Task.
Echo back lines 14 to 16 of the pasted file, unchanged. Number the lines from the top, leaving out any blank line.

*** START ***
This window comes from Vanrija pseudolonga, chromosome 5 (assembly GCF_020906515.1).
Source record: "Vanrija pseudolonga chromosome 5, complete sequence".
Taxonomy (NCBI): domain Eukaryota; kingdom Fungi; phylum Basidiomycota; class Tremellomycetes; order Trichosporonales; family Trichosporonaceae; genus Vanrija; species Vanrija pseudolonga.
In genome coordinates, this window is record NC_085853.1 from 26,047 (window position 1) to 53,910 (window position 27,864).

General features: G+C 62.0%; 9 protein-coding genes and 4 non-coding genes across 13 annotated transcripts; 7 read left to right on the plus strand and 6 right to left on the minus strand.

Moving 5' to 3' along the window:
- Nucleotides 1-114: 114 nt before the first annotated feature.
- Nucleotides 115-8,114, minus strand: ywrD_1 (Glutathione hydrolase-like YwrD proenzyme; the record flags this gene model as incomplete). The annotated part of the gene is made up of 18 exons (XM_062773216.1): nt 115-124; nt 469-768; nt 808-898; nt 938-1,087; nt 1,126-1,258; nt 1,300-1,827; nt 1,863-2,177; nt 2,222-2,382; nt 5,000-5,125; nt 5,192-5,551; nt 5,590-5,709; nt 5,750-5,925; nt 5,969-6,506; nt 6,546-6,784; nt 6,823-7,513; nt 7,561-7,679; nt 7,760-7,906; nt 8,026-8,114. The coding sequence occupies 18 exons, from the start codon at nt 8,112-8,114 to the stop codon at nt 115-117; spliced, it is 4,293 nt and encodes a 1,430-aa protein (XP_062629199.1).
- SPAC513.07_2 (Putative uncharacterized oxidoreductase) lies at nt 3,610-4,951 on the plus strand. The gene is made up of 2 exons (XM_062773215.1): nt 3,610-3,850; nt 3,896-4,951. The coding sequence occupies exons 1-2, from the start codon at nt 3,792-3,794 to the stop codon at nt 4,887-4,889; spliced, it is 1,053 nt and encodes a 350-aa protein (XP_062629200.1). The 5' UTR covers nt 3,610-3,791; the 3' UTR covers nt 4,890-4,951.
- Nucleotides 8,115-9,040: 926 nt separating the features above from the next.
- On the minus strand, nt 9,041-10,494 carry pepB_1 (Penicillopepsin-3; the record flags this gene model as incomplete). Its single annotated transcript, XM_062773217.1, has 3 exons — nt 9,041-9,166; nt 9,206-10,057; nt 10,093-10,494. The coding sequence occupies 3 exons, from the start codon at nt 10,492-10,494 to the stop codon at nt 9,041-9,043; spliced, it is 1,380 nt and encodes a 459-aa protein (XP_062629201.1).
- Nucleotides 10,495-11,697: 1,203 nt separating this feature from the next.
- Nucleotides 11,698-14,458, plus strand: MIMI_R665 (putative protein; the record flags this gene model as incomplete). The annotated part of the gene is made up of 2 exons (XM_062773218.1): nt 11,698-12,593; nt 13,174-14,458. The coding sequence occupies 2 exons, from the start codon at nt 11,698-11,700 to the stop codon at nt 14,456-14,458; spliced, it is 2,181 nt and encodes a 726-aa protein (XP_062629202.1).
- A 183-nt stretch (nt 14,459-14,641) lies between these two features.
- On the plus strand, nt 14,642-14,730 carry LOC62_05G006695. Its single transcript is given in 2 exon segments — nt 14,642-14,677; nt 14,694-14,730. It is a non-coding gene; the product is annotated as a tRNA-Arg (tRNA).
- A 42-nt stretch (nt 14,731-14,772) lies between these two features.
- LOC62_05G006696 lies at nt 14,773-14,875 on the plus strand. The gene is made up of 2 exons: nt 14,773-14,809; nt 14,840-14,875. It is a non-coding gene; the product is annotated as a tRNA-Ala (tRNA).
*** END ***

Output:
- A 183-nt stretch (nt 14,459-14,641) lies between these two features.
- On the plus strand, nt 14,642-14,730 carry LOC62_05G006695. Its single transcript is given in 2 exon segments — nt 14,642-14,677; nt 14,694-14,730. It is a non-coding gene; the product is annotated as a tRNA-Arg (tRNA).
- A 42-nt stretch (nt 14,731-14,772) lies between these two features.